Tuesday, 31 March 2015

Prior Warning

I read Matt Prior's latest article today.

No, not Matt Prior the mentor and very good friend of Kevin Pietersen:

I'm talking Matt Prior the Autocar writer:

He is basically talking here about how it is important that car reviewers don't get freebies or payments or little extra jobs from car manufacturers.  It looks like a dig at other car magazines - he specifically points to "one US car magazine is actually presenting a TV car advert" - I'm guessing he is talking about Car+Driver who do sometimes feature car ads - but only to comment on the ad or show a particularly good one but I've never seen one and thought that they were endorsing the car in question.

I got the feeing that Mr.P is trying to say how wonderful Autocar is compared with the competition.  Understandable given that he works for them.  I hope it isn't an indication that the magazine is struggling though.  If they are, I am not exactly helping because I only read their articles online.  The only Car mag I purchase is Top Gear and I don't pay full price for that thanks to my Tesco Clubcard points.

I then looked back at some other Matt Prior articles.  Back in February, he was saying "why the Autocar road test is so important."  He is extolling the wonderfulness of his magazine for finding a potentially fatal braking problem with the Suzuki Celerio they were testing.  It caused the car to be taken off sale while it was sorted out.

At this point I should point out that Celerio is a stupid name for a car.  It sounds too much like celery or celeriac - which I believe is related to the turnip.

The other Prior article which caught my eye was this one.  Probably because of the picture they chose to illustrate it:
Ironically enough,  it is a short article about the use of glamourous women at The Geneva Motor Show (and all other motor shows) that Matty P had recently attended.  He plays the feminist card - and gets a lively little debate going in his comments section.

At this point, I decided to see if I could find any suitably sexist material in Autocar.  I can't speak for the physical magazine (because I haven't bought one in many years) but online they look very clean.  Best I could find was from 1973:
So then I decided to look up the 2015 Geneva Motor Show in Google Images - and I found hardly any glamourous females adorning the cars.  The few women that did show up there had two things in common:  "Autoevolution" written across the photo; and virtually no way of identifying the car.
I think I'll use this photo when I advertise this posting on my Facebook page.

Autoevolution, incidentally is autoevolution.com, a Bulgarian based car site that I delve into from time to time - they tend to have lots of stories, sometimes interesting, sometimes trashy.  I can guess which way their Geneva 2015 coverage went.

Are they competition for Autocar?

I hope not - but I suspect so.  Let's see if Matt Prior can knock them for six.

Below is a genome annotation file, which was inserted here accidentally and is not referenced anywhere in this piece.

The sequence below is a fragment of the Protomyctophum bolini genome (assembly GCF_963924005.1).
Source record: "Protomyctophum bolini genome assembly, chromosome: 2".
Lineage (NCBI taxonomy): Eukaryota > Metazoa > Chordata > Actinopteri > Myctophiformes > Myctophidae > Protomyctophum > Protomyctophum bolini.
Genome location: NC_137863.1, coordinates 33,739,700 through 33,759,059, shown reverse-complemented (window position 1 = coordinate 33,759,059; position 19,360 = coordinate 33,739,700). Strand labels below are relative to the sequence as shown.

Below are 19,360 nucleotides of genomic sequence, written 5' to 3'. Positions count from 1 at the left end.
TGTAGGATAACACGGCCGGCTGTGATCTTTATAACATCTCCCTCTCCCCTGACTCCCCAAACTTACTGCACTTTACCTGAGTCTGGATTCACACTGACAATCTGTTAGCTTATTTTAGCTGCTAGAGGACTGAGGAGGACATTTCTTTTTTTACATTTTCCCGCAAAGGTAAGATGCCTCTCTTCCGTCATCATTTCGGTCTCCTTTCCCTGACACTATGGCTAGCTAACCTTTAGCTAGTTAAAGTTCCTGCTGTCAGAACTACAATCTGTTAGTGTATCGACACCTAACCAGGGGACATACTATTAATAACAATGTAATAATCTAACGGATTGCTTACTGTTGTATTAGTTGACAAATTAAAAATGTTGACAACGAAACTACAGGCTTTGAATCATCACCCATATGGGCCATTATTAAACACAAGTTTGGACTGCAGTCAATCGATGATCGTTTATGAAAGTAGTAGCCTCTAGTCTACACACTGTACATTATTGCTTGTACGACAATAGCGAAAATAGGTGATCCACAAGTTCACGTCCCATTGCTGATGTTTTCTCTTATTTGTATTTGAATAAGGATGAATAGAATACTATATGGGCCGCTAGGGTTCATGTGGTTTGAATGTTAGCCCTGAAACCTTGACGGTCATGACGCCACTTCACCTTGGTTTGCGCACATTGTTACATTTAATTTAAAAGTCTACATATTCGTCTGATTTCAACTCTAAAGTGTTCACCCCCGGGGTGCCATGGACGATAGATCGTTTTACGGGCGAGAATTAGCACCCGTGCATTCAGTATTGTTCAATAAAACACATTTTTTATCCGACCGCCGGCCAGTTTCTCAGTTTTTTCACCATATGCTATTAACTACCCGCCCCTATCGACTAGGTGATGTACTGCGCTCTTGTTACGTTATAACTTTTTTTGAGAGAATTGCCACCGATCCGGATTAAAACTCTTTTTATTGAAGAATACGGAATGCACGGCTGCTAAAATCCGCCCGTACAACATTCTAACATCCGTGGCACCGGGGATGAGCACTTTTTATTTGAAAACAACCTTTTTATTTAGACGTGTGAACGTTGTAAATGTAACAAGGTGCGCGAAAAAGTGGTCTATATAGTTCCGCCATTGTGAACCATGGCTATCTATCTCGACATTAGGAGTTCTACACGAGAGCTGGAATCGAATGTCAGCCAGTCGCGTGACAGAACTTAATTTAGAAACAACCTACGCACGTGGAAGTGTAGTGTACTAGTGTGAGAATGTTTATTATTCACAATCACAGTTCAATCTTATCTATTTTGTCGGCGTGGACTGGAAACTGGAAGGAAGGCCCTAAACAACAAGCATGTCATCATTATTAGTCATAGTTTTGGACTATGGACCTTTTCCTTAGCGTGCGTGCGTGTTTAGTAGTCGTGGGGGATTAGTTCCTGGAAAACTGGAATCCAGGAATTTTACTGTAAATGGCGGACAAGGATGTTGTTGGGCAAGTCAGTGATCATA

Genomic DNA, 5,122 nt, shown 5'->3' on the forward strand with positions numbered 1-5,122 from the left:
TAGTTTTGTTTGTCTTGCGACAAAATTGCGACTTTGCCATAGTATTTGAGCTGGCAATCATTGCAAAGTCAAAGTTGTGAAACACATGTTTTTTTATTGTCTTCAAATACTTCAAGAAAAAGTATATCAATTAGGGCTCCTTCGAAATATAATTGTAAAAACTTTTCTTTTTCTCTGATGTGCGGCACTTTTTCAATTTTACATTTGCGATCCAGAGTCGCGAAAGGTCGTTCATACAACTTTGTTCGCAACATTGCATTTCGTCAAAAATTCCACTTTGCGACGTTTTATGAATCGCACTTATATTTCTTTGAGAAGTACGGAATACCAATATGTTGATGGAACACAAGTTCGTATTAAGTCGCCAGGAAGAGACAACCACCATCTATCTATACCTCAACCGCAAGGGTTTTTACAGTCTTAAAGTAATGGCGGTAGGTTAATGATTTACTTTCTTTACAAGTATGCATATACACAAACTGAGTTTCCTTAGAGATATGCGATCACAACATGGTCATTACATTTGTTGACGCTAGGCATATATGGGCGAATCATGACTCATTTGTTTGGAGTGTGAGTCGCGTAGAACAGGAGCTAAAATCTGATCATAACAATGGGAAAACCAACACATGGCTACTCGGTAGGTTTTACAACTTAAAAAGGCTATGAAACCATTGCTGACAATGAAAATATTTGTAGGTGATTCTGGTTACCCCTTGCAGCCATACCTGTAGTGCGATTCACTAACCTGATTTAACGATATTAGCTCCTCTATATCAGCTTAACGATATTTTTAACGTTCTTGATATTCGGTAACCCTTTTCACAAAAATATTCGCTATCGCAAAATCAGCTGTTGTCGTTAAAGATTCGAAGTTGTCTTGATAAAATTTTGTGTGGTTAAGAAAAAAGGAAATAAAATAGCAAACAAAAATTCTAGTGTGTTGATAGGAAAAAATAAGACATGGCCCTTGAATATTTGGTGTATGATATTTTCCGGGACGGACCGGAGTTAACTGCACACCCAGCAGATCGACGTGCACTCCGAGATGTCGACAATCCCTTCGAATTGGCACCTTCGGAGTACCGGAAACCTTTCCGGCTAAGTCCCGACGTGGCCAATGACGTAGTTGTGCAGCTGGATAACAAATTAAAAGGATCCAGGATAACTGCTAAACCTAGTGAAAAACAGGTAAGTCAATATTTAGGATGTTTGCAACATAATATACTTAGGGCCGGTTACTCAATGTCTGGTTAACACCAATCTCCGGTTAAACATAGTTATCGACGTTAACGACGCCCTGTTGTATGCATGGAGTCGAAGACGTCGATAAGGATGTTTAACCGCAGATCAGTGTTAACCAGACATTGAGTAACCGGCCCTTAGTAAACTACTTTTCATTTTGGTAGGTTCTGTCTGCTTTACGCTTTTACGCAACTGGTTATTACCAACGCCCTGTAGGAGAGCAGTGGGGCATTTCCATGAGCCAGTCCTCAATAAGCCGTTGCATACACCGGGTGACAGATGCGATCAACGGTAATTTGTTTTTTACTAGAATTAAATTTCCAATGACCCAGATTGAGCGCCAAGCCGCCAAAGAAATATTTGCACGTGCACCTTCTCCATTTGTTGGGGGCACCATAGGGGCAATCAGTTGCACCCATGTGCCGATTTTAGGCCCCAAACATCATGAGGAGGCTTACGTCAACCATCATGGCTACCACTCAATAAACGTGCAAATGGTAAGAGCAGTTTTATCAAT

Tuesday, 24 March 2015

That Idle Lot in Westminster

And that's just the ones that turn up:
Actually this isn't a political story - it is one of two unrelated motoring stories that caught my eye on the BBC News Website this week - the newly revamped BBC News website.

Which I don't like.

It's not as good as the one it replaced.

Which I didn't like when that came about because it wasn't as good as the one it replaced.

And so it goes on - but then you get used the latest one and everything is good again.

Anyway back to the story - it appeared yesterday.  It's about how motorists sitting in their vehicles in Westminster will be liable for £20 fines if they leave their engines running if they aren't actually going anywhere.  I think I'm in favour of this - it is irratating to see exhaust fumes belching out of a parked car and the thought of fuel being wasted.  I don't see how they could police this rule though.

The taxi drivers aren't happy.  The article quotes Steve McNamara, general secretary of the LTDA saying that the fines were "absolute tosh" and a public relations and money raising exercise from the council. He went on: "It is not going to do anything constructive to tackle the pollution crisis in London. When was the last time you saw someone idling in the city? It doesn't happen."

OK then, if it doesn't happen you've got nothing to worry about, have you Steve?

The other BBC story that grabbed my attention today was this one.  It is about how a group of descendents of Confederate soldiers wanted to have the following design on their Texas State licence plates:
This request was declined as it was deemed offensive to a large number of people affected by or ashamed of Slavery.

So the battle was taken to the US Supreme Court with advocates saying that banning it was in contravention of the First Amendment because it restricted their right to free speech.  The State argued back that licence plates are Government property and therefore not subject to the First Amendment.

I was intrigued to see how Fox News was covering this - expecting a lot of right-wing bile against the ban but after searching using the American spelling license, I was pleasantly surprised to just find a sensible article putting both sides of the argument.